When Juanita's opened in 2011 at the top end of Rokeby Road in Subiaco, owner Murray Gill displayed a sign that basically told reviewers they weren't welcome. There were probably two reasons for this: firstly, it's a tiny little bar, a literal hole in the wall, and huge crowds would diminish the appeal of this cosy and quirky joint. Secondly, Murry Gill says he already knows how good it is. You have to admire that.
Everything I had heard about Juanita's from its hidden location at the back of an an arts supplies store, to its lack of menu and unique host came from surreptitious reviews, mentions in the Good Food Guide and appearances on almost every Top 10 list printed in the past year. Without exception, most used the word 'quirky' when describing this small bar. Oh, and small.
I had done my homework beforehand. I knew to be on the lookout for a small wooden sign declaring the location, almost unnoticeable in the window of the Gill and Hille Merchants window. What I wasn't expecting were the crowds of happy people, crammed behind tottering tables on the footpath, then more again around the corner being served through a hole in the wall. Apparently, this gem isn't so hidden anymore.
The main room of this bar is about the size of the average suburban lounge room. The odd assortment of chairs and tables are reminiscent of Grandma's 1950s house, and there are more chairs dotting the tiny passageway down the side of the art supply store.
When we walked in, it looked like two women were sitting patiently waiting for a bus. No, they were customers, the only giveaway being the massive wine glasses in their hands, and the satisfied look on their faces that they had nabbed one of the rare inside tables. At least, I think there was a table, it could have just been chairs. Or possibly an old crate. Apparently you can book the back room for small functions.
We didn't stay to eat as we were heading up the street for dinner, but if you do plan on eating you need to go with an open mind. Offerings change daily and are entirely the whim of Murray's wife, and bar namesake Juanita. While we saw Murray moving between tables, eyes everywhere, greeting regulars, we didn't see Juanita, who makes the $45 tapas platters.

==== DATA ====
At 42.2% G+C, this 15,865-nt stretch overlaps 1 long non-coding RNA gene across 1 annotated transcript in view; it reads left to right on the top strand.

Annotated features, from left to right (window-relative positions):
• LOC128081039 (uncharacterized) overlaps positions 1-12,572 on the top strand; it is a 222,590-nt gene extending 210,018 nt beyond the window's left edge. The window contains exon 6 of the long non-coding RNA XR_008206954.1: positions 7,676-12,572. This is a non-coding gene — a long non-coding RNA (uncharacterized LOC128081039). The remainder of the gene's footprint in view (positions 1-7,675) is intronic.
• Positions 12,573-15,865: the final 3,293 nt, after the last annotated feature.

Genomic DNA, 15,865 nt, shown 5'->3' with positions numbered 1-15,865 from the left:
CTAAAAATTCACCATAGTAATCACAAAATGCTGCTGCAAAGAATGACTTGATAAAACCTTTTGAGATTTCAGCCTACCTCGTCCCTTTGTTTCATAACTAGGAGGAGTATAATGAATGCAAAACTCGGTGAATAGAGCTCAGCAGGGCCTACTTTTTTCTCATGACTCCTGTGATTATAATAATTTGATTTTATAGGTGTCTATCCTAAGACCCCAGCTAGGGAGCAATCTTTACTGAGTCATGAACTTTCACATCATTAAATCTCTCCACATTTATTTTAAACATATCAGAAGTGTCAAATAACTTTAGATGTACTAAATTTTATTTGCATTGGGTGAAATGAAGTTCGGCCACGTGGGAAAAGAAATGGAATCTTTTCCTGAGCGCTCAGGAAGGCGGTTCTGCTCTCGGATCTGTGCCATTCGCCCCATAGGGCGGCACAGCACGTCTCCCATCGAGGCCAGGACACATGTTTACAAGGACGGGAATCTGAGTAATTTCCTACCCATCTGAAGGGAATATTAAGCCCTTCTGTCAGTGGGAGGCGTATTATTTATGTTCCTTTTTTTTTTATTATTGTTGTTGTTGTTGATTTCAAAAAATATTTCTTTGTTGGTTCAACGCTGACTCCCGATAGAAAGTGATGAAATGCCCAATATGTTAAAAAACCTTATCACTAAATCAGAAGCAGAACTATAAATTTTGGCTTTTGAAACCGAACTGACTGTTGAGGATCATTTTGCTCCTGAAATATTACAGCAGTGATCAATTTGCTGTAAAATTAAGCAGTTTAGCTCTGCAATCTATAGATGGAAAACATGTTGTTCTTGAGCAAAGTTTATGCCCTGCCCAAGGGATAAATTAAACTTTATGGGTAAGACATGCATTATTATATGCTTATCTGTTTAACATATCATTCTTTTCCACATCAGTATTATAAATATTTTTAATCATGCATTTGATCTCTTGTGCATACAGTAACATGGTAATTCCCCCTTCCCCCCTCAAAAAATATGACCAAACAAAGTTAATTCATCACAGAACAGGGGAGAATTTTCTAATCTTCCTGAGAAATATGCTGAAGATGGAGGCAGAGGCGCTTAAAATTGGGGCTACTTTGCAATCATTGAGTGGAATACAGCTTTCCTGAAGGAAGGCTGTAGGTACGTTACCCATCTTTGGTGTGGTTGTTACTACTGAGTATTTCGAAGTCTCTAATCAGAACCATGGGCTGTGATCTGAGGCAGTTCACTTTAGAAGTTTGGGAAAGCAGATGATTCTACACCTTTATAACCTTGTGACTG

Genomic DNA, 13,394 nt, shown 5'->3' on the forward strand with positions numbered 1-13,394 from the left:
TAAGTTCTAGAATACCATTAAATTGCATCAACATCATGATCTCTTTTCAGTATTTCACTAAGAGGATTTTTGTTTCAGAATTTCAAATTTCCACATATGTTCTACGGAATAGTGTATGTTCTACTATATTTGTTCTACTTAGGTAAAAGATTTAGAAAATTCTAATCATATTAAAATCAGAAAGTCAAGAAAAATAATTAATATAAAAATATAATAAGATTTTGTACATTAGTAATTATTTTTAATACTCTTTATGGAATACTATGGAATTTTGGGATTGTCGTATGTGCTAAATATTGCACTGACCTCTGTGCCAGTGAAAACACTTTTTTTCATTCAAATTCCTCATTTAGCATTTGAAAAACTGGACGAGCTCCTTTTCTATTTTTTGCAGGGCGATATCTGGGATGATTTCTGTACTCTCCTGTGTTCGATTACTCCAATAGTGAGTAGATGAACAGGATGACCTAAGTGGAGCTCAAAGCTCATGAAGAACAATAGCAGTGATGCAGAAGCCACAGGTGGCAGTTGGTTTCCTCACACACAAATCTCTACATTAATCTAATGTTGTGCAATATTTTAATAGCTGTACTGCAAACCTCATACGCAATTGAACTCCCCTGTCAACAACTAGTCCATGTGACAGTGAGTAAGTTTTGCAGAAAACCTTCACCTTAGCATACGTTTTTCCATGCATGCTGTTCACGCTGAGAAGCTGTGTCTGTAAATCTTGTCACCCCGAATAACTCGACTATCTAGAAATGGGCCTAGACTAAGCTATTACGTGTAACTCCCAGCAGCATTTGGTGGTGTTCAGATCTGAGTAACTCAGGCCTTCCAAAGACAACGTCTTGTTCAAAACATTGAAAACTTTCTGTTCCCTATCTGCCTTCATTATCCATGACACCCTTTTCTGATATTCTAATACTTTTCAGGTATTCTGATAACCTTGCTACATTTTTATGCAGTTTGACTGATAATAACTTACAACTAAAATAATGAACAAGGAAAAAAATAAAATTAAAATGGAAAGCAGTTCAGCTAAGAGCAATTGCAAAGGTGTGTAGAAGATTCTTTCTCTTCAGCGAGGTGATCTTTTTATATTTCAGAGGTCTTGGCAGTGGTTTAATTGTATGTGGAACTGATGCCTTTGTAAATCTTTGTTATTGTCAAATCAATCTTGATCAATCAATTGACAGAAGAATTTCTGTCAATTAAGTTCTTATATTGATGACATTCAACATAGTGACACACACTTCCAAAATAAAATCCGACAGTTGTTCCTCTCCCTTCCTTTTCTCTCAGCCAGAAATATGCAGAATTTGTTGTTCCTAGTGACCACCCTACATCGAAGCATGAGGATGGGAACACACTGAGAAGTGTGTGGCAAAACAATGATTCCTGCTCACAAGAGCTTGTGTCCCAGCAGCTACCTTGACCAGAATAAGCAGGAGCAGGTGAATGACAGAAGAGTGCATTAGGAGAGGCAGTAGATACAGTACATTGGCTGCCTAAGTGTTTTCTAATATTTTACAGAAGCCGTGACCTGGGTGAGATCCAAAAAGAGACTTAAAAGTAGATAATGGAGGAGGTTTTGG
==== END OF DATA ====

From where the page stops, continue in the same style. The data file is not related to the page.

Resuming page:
Everyone is welcome at Juanita's, except reviewers
The crowd at Juanita's is not your standard, early twenties, killer high heels and short skirts crowd. Some of the people had *gasp* wrinkles. But this is not a senior citizens drop-in centre, it is a bar where people with a certain level of maturity are drawn, and feel welcome. Perhaps they can relate to the formica tables and old tin toys. Perhaps they love the Spanish wines. Perhaps they're sick of Subiaco's killer high heel and short skirt crowds.
At half past six on a Friday evening, the place was heaving. In an attempt to quell things down, a 'full sorry' sign had been placed on the footpath. Everyone was ignoring it. Still, if you can't find a table, there's not much in the way of standing room, so you'd be hard-pressed to stay all night if you haven't got anywhere to put your bottom.
This is a local bar and it's pretty small. I'm not sure if driving across town on the off-chance you'd get a seat would be a wise thing, but if you're in the area, and you hear an unexpectedly loud and happy crowd from an otherwise quiet art shop, then perchance you've found Juanita's, and just like Alice falling through the rabbit's hole, you should probably go in, and see what's happening.